Cyber Security Expert’s Tool Belt: Three Must Haves
Cybersecurity, a term coined of this era, refers to the protection of systems that utilize the Web. Unlike the security vaults and sensitive data rooms of times past, the Internet brings an additional complex later to the realm of security. Cybersecurity is meant to counter attempts to unlawfully access an entity’s data or system. As the Internet and technology are fast-moving and ever-evolving so too are cyber criminals and so must cybersecurity tools and techniques need to be. Among the methods and mechanisms of cybersecurity, there are three that should be latched to every cyber security expert’s tool belt.
SCADA Monitoring Software
Supervisory control and data acquisition, or simply put SCADA, can be likened to an electronic security tool. Like a Swiss army knife, it serves a number of purposes. In layman’s terms, this software gathers large amounts of data and has the ability to flag misnomers in the system. Essentially, it is a centralized system that can monitor and control large organizations, typically industrial, to ensure its operations are running as they should. These can include, for instance, a large power plant and the complex systems that run it. If this monitoring software detects an anomaly in the pre-set functioning of the power plant process, it can halt operations to avoid damage and allow for repairs or alterations to be made to rectify the issue.
Incident Response Tools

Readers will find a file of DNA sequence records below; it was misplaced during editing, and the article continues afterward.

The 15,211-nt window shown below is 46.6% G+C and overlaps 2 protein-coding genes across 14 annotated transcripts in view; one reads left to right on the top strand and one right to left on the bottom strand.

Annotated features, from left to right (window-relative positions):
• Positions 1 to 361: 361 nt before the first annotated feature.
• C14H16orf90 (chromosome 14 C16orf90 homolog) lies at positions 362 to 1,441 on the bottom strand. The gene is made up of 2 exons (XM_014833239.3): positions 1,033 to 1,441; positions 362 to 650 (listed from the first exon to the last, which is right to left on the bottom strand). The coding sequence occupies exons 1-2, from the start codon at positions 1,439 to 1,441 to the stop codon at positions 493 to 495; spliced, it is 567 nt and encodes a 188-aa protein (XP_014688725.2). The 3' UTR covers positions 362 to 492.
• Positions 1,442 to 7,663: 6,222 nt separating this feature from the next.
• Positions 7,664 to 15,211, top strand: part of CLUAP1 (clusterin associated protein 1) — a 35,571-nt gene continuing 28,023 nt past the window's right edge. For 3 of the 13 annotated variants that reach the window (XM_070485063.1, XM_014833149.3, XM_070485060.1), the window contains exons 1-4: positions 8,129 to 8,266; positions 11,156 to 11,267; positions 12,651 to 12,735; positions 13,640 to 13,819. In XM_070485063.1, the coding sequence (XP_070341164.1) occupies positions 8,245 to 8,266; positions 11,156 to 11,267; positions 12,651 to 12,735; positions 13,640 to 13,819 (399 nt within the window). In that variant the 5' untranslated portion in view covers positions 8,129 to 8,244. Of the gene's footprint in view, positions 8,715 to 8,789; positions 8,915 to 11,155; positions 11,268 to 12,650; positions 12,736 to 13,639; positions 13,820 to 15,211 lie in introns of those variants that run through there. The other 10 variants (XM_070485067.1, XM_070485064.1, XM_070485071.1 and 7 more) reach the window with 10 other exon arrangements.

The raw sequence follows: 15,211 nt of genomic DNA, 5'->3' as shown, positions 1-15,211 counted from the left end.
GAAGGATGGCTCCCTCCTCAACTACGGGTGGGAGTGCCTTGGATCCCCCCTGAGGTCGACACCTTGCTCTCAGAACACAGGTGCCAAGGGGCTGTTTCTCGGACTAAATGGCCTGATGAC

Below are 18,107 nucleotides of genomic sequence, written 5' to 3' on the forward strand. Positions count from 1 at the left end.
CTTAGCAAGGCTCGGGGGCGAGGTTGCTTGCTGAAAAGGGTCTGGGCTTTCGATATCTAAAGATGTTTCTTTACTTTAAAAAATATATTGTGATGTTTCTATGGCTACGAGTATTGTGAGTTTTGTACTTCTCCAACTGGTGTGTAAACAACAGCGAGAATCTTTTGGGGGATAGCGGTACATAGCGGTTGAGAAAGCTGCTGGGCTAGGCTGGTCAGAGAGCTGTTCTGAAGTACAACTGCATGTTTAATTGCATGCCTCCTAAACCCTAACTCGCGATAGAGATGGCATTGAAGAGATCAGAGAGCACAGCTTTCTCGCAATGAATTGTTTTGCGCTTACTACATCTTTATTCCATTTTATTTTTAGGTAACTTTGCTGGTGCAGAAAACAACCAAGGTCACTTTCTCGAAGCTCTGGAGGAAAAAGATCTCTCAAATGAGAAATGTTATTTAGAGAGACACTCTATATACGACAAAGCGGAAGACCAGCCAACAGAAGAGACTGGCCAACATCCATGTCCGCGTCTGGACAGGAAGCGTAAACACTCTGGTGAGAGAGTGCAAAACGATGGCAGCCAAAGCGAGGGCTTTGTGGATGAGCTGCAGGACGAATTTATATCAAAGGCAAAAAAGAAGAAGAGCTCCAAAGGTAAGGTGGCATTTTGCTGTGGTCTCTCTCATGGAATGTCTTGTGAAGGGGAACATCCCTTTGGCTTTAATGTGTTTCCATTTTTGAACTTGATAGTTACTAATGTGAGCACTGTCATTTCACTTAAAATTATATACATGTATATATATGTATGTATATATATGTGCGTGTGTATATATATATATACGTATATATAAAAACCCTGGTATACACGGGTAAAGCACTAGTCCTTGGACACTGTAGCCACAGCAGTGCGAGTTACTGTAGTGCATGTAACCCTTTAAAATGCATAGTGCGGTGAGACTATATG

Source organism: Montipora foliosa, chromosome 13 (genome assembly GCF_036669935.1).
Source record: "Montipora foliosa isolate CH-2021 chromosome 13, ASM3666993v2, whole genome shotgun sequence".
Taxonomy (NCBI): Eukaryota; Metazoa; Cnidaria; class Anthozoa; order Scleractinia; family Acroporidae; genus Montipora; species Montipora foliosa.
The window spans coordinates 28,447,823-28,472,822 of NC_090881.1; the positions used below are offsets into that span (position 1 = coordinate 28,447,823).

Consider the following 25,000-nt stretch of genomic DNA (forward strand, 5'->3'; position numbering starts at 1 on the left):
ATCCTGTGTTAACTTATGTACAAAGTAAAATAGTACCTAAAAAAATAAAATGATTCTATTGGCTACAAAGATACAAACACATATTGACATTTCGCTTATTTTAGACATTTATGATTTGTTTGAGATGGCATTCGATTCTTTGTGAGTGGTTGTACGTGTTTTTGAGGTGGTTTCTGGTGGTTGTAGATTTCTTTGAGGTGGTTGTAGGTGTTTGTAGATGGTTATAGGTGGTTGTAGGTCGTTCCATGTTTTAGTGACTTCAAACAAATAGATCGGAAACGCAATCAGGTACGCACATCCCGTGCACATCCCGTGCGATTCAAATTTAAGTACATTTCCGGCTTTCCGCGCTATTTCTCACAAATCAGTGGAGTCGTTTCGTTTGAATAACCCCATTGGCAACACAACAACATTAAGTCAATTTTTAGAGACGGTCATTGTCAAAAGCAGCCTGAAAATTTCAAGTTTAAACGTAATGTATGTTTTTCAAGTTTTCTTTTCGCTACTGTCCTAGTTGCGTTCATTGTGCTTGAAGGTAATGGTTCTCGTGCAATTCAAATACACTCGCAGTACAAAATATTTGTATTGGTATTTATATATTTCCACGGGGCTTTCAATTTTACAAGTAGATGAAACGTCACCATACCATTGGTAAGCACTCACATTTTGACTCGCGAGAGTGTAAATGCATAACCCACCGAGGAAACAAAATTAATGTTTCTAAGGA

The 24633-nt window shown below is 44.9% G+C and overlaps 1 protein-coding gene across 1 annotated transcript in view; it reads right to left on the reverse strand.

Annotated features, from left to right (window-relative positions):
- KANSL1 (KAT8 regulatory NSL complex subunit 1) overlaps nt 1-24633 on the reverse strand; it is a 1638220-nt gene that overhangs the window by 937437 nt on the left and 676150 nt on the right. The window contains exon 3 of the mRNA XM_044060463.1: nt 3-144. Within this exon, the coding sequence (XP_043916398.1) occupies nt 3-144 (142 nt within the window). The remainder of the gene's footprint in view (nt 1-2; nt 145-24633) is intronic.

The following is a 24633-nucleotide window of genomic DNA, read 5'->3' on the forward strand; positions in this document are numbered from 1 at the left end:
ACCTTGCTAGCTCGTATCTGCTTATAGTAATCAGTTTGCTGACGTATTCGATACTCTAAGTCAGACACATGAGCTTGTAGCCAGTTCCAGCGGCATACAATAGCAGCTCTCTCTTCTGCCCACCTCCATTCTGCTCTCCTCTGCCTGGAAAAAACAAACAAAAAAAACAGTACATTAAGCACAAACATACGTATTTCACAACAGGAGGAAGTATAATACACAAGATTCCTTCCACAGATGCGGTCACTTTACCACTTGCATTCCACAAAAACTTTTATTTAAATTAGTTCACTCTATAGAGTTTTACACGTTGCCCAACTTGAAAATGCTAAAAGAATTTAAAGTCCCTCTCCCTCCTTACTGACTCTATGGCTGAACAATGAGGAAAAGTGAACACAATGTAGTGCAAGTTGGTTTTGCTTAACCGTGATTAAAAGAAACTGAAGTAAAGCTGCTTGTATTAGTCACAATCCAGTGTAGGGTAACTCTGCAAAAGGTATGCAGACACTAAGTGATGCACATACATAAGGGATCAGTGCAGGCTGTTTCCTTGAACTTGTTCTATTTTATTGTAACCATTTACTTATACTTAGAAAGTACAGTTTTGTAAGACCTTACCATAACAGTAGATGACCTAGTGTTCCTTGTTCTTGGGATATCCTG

The process of incident response involves catching any issues that arise which may affect security and allowing for the opportunity to action an analysis and eventual response or solution. A key aspect of maintaining security is documenting any security issues that could potentially occur as well as the response to be taken in the aftermath. This allows for preemptive measures to be in place, which can either prevent security breaches or else lessen their impact. The crucial aspects of incident response tools is the detection of anomalies and the prompt signaling or warning. These tools formalize and streamline what steps to take in the event of a security event to ensure the best possible outcome.
SOAR, or Security Orchestration, Automation and Response, is a dynamic system that is meant to detect security threats in an automated fashion so as to suppress them promptly and without human assistance. These incidents tend to be minor threats and can ease the burden of individuals whose task it is to manage cybersecurity so they may focus on larger and more impactful dangers. This system generally comprises of a number of software programs that work in tandem to constantly amass data from different sources. The strength of this form of cybersecurity is in its breadth and depth as the security data is amalgamated from many and multiple diverse sources.